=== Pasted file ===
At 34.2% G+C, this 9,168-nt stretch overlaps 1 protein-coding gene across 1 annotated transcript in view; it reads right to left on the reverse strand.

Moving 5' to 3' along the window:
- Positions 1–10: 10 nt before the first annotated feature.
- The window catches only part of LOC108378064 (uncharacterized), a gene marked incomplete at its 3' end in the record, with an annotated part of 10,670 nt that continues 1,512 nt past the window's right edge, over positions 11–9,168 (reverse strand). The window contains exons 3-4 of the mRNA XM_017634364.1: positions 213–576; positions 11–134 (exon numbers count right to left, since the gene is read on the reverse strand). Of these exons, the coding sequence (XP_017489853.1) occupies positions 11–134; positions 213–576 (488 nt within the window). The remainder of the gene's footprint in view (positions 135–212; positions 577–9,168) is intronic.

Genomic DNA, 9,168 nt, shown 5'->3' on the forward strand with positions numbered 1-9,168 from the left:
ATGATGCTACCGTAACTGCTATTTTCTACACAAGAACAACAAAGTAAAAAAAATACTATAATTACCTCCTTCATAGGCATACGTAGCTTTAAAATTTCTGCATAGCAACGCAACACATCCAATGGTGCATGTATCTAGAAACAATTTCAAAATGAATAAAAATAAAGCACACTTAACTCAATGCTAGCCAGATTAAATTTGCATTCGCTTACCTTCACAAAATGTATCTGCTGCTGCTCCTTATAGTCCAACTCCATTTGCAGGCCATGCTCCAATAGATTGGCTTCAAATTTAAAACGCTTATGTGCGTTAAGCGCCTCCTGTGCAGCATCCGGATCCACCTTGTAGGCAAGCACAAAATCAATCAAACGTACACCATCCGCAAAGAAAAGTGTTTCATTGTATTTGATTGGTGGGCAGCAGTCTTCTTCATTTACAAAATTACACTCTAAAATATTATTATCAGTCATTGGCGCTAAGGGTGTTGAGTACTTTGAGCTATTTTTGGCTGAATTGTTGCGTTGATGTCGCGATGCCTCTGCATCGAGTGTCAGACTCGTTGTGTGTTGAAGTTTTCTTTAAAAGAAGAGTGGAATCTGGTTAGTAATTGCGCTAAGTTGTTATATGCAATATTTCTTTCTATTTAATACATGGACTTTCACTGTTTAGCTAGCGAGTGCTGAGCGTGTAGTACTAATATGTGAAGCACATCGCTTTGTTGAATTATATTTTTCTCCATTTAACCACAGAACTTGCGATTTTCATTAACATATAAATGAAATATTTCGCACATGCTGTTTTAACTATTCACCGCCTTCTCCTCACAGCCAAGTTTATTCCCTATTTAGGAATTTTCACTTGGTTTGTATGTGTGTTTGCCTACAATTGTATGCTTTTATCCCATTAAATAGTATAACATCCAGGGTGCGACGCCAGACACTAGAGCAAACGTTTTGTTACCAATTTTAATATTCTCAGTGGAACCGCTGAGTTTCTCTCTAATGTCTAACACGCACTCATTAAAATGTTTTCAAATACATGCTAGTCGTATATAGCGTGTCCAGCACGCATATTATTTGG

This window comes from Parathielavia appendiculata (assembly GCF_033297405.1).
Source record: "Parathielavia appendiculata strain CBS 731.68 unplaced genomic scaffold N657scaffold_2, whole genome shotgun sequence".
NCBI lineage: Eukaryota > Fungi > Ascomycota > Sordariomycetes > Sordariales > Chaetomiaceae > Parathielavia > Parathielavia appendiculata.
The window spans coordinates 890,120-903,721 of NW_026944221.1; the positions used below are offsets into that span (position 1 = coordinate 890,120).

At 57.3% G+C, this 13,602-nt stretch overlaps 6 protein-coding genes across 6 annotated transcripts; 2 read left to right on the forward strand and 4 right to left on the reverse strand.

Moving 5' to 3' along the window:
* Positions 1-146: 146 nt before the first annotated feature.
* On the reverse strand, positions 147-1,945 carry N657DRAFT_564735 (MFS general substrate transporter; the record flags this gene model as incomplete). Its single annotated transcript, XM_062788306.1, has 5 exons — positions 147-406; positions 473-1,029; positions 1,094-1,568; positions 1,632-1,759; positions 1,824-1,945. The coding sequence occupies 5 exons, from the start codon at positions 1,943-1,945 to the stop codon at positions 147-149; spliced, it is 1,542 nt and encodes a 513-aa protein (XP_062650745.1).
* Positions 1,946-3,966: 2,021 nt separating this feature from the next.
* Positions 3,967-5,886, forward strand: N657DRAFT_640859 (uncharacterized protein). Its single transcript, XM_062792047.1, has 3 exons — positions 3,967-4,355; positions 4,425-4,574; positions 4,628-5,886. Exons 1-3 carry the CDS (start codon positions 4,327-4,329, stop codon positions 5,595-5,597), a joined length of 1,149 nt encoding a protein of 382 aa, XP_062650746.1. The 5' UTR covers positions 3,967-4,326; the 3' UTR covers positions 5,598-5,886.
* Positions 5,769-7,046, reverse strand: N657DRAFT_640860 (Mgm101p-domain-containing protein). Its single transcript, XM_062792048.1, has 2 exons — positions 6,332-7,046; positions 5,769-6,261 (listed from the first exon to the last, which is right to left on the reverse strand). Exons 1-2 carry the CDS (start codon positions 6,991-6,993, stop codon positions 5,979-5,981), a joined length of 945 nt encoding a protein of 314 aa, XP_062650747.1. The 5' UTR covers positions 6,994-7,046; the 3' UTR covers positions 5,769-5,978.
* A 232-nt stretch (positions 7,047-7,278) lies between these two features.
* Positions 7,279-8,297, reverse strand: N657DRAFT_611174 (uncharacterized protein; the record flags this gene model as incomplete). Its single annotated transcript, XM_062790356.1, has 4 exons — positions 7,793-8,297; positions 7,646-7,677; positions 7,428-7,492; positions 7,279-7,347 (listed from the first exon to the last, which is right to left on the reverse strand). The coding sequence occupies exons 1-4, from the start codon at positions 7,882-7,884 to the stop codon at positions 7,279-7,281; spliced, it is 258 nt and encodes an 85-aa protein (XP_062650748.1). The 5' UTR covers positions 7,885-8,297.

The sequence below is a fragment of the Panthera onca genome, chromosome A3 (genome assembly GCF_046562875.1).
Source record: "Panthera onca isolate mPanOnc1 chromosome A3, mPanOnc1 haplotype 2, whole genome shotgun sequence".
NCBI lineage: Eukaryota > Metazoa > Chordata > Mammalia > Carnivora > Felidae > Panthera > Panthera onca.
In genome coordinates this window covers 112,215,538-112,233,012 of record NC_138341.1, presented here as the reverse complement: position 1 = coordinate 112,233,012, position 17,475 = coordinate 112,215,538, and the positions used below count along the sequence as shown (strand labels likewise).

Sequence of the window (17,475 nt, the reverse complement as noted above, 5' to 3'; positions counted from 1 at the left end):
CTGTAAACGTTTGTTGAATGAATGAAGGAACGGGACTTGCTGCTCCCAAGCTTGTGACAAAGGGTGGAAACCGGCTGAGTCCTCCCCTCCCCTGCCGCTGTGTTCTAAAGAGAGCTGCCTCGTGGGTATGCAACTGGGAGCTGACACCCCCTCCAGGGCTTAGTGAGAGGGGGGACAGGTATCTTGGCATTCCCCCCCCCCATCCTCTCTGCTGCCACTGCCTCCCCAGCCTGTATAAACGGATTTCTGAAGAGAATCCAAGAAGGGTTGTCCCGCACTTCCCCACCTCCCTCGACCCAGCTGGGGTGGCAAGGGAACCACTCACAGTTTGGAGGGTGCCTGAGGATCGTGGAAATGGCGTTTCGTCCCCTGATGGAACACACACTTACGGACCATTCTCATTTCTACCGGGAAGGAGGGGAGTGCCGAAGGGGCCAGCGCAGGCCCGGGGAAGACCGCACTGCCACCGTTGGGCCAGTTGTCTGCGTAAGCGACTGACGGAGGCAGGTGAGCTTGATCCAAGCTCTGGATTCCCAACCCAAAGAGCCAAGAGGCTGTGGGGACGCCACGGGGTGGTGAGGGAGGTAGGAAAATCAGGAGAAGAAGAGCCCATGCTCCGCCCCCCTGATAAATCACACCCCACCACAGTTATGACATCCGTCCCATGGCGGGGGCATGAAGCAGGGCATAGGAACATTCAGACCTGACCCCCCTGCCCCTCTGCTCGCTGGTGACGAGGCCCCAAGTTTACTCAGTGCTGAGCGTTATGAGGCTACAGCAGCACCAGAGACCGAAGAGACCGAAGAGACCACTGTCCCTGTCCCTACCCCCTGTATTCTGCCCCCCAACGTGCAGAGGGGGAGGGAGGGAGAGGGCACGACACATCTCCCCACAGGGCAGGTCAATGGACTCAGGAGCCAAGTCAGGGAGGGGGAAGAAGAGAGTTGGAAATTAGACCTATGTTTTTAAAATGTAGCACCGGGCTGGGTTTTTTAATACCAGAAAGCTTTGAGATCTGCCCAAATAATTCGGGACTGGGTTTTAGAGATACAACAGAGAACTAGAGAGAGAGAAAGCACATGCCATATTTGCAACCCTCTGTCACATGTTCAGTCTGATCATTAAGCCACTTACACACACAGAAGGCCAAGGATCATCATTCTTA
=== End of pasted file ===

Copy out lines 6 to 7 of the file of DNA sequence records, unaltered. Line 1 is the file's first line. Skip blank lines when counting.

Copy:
ATGATGCTACCGTAACTGCTATTTTCTACACAAGAACAACAAAGTAAAAAAAATACTATAATTACCTCCTTCATAGGCATACGTAGCTTTAAAATTTCTGCATAGCAACGCAACACATCCAATGGTGCATGTATCTAGAAACAATTTCAAAATGAATAAAAATAAAGCACACTTAACTCAATGCTAGCCAGATTAAATTTGCATTCGCTTACCTTCACAAAATGTATCTGCTGCTGCTCCTTATAGTCCAACTCCATTTGCAGGCCATGCTCCAATAGATTGGCTTCAAATTTAAAACGCTTATGTGCGTTAAGCGCCTCCTGTGCAGCATCCGGATCCACCTTGTAGGCAAGCACAAAATCAATCAAACGTACACCATCCGCAAAGAAAAGTGTTTCATTGTATTTGATTGGTGGGCAGCAGTCTTCTTCATTTACAAAATTACACTCTAAAATATTATTATCAGTCATTGGCGCTAAGGGTGTTGAGTACTTTGAGCTATTTTTGGCTGAATTGTTGCGTTGATGTCGCGATGCCTCTGCATCGAGTGTCAGACTCGTTGTGTGTTGAAGTTTTCTTTAAAAGAAGAGTGGAATCTGGTTAGTAATTGCGCTAAGTTGTTATATGCAATATTTCTTTCTATTTAATACATGGACTTTCACTGTTTAGCTAGCGAGTGCTGAGCGTGTAGTACTAATATGTGAAGCACATCGCTTTGTTGAATTATATTTTTCTCCATTTAACCACAGAACTTGCGATTTTCATTAACATATAAATGAAATATTTCGCACATGCTGTTTTAACTATTCACCGCCTTCTCCTCACAGCCAAGTTTATTCCCTATTTAGGAATTTTCACTTGGTTTGTATGTGTGTTTGCCTACAATTGTATGCTTTTATCCCATTAAATAGTATAACATCCAGGGTGCGACGCCAGACACTAGAGCAAACGTTTTGTTACCAATTTTAATATTCTCAGTGGAACCGCTGAGTTTCTCTCTAATGTCTAACACGCACTCATTAAAATGTTTTCAAATACATGCTAGTCGTATATAGCGTGTCCAGCACGCATATTATTTGG

This window comes from Parathielavia appendiculata (assembly GCF_033297405.1).